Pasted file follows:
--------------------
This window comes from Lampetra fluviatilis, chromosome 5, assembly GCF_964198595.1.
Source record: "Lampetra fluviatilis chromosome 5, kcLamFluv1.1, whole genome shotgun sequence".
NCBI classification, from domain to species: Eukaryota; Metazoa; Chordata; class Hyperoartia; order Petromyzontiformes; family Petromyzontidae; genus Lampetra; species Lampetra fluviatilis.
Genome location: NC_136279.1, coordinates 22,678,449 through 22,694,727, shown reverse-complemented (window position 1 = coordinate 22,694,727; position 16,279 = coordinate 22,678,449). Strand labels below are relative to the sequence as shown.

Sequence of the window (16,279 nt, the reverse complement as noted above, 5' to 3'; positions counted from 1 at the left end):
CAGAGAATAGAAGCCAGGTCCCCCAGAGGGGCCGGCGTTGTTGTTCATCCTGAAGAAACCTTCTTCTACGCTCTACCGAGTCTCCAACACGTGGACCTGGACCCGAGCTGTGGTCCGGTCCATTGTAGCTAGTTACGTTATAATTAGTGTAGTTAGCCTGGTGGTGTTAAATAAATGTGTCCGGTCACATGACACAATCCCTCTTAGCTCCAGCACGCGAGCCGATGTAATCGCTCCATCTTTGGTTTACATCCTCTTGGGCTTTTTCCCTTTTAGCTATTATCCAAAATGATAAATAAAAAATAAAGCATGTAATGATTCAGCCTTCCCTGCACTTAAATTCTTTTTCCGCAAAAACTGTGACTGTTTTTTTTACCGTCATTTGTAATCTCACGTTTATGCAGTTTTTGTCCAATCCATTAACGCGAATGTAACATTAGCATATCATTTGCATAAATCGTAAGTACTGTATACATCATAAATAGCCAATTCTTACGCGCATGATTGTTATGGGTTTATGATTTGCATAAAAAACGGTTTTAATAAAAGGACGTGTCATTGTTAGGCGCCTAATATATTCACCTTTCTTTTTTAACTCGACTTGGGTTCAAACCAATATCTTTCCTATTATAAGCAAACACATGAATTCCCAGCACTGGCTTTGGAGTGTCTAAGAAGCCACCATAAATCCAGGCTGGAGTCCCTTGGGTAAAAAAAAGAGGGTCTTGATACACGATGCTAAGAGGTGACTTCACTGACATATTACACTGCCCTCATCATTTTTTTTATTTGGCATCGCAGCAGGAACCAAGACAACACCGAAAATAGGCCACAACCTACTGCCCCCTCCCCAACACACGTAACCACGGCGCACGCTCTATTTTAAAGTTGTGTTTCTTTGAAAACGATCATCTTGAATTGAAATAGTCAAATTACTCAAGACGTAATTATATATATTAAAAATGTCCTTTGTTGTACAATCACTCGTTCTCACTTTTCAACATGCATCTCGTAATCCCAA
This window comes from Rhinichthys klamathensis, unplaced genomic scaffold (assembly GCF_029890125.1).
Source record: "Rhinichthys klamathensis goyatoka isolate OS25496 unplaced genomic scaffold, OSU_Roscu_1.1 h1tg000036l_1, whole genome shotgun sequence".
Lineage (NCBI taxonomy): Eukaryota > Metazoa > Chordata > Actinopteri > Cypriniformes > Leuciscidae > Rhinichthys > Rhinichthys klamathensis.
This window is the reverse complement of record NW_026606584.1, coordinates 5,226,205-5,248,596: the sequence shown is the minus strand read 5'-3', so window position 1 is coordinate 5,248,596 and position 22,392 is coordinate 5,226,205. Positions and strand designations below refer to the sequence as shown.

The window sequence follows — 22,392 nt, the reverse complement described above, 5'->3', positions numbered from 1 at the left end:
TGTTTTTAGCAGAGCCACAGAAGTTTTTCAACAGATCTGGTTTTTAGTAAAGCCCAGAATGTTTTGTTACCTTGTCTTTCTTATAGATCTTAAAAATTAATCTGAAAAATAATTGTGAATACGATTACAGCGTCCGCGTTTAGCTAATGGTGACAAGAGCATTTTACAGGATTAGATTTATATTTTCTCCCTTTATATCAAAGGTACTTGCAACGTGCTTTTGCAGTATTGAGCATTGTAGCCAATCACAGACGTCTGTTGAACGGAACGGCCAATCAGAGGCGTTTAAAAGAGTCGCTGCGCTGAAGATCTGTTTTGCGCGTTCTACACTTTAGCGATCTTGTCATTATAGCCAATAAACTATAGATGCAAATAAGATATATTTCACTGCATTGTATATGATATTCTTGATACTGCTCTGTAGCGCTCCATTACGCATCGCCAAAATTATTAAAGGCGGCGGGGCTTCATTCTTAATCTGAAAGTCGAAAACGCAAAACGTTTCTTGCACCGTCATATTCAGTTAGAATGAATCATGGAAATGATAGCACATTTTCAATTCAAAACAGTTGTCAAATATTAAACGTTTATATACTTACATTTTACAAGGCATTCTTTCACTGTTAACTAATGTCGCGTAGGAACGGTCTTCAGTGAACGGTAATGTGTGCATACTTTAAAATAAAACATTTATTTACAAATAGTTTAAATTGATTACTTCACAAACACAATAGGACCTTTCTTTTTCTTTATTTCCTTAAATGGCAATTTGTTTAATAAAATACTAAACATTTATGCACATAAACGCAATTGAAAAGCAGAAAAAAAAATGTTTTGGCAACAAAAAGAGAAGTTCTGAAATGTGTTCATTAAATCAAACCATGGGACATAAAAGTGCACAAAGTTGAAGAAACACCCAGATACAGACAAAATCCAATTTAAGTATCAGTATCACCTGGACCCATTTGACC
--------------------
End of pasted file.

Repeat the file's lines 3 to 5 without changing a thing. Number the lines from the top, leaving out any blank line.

NCBI classification, from domain to species: Eukaryota; Metazoa; Chordata; class Hyperoartia; order Petromyzontiformes; family Petromyzontidae; genus Lampetra; species Lampetra fluviatilis.
Genome location: NC_136279.1, coordinates 22,678,449 through 22,694,727, shown reverse-complemented (window position 1 = coordinate 22,694,727; position 16,279 = coordinate 22,678,449). Strand labels below are relative to the sequence as shown.

Sequence of the window (16,279 nt, the reverse complement as noted above, 5' to 3'; positions counted from 1 at the left end):